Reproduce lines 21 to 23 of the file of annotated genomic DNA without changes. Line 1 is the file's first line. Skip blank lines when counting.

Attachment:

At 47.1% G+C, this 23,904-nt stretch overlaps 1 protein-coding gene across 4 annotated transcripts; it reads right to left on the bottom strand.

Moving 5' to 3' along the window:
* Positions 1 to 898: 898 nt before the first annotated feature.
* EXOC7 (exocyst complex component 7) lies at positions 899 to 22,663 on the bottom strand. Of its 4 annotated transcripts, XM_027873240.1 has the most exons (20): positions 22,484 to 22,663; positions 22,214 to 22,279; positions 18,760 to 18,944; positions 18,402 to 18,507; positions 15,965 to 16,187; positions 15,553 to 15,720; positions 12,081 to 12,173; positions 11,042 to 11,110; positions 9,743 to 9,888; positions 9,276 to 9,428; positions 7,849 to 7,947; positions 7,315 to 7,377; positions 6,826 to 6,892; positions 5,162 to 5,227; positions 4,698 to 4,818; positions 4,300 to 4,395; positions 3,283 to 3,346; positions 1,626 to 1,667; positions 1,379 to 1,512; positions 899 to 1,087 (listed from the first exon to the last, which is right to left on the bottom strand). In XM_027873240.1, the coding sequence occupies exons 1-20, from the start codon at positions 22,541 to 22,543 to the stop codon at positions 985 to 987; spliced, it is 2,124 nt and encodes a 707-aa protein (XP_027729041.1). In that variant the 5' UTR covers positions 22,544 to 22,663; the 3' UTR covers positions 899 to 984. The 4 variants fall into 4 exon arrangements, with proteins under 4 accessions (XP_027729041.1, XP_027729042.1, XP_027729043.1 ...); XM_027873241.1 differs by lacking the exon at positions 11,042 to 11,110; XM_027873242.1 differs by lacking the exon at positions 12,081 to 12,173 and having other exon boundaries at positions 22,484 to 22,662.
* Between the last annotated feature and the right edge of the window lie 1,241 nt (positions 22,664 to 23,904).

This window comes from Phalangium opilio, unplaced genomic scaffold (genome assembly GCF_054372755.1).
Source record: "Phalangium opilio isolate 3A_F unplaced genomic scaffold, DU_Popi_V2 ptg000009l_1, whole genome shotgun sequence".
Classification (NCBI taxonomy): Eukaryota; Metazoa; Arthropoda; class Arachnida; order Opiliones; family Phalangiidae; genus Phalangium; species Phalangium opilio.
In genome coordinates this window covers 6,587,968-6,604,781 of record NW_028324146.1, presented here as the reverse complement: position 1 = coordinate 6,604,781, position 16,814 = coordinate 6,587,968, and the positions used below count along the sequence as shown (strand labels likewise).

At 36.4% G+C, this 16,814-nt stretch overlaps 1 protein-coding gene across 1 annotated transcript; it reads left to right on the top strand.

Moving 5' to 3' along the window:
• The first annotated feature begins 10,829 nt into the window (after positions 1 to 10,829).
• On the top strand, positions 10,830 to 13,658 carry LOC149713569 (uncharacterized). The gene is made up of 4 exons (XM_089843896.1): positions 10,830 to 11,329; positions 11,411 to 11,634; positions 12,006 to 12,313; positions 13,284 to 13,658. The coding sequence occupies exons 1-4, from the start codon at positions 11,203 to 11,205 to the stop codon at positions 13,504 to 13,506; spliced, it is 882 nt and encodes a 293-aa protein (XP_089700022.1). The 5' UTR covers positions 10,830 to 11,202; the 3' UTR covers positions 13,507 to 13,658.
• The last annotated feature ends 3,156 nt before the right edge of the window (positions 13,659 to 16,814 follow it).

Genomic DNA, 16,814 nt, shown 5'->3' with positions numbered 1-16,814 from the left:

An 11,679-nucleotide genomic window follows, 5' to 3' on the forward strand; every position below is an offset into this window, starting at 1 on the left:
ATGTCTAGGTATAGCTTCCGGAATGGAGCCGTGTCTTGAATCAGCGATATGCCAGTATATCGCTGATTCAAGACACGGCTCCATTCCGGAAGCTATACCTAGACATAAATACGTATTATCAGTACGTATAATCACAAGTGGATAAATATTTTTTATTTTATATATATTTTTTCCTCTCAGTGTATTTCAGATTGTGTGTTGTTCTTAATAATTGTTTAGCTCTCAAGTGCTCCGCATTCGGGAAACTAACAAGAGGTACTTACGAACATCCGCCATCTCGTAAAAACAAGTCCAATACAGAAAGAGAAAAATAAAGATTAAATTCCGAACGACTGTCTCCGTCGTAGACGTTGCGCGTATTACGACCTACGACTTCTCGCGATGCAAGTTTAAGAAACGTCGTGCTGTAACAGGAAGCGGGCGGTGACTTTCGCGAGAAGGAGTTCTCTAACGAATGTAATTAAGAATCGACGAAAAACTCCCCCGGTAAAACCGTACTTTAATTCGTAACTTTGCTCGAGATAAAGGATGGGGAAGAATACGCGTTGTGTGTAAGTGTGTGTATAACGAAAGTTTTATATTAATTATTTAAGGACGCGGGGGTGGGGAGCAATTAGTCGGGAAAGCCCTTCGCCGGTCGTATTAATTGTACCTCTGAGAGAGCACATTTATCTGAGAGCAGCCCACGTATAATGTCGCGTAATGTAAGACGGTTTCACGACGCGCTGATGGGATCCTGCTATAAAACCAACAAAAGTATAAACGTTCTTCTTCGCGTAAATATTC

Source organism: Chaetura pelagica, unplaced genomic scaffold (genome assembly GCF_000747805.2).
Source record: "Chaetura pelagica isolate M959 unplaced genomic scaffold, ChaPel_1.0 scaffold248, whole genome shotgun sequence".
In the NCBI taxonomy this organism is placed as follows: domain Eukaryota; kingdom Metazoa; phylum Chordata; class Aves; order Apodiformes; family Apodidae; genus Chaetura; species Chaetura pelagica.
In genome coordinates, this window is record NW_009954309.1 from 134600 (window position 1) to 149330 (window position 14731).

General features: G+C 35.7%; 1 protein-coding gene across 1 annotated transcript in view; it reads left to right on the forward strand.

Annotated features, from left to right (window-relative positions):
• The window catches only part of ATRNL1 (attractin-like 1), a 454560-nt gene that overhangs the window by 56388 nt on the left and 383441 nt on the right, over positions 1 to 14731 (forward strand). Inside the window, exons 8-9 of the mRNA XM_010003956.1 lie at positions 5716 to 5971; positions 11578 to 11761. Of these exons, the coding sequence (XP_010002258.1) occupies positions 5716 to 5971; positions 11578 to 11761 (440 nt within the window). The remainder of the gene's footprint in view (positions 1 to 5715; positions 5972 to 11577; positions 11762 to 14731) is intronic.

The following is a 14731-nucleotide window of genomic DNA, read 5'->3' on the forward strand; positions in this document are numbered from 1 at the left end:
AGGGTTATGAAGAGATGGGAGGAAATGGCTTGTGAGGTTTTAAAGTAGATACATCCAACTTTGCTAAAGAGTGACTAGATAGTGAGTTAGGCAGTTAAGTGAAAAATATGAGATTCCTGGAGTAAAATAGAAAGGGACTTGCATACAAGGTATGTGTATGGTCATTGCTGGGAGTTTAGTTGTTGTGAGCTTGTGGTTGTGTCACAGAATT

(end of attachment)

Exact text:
In genome coordinates, this window is record NW_009954309.1 from 134600 (window position 1) to 149330 (window position 14731).

General features: G+C 35.7%; 1 protein-coding gene across 1 annotated transcript in view; it reads left to right on the forward strand.

Annotated features, from left to right (window-relative positions):